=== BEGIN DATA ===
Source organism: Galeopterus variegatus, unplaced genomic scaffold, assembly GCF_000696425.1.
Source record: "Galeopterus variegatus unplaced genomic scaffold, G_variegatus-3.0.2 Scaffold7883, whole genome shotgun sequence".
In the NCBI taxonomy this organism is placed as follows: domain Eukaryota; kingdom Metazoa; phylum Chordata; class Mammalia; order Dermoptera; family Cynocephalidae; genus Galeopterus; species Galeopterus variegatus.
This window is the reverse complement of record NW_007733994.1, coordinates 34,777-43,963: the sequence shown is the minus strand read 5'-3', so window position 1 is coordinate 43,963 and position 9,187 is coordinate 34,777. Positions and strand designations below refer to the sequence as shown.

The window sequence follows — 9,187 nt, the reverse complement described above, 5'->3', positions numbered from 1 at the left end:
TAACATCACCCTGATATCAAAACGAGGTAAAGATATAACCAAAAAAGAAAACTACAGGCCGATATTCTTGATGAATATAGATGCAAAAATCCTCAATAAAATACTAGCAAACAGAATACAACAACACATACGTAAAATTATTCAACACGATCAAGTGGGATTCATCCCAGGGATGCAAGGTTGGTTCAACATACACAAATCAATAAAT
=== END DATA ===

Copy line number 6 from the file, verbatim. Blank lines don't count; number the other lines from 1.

TAACATCACCCTGATATCAAAACGAGGTAAAGATATAACCAAAAAAGAAAACTACAGGCCGATATTCTTGATGAATATAGATGCAAAAATCCTCAATAAAATACTAGCAAACAGAATACAACAACACATACGTAAAATTATTCAACACGATCAAGTGGGATTCATCCCAGGGATGCAAGGTTGGTTCAACATACACAAATCAATAAAT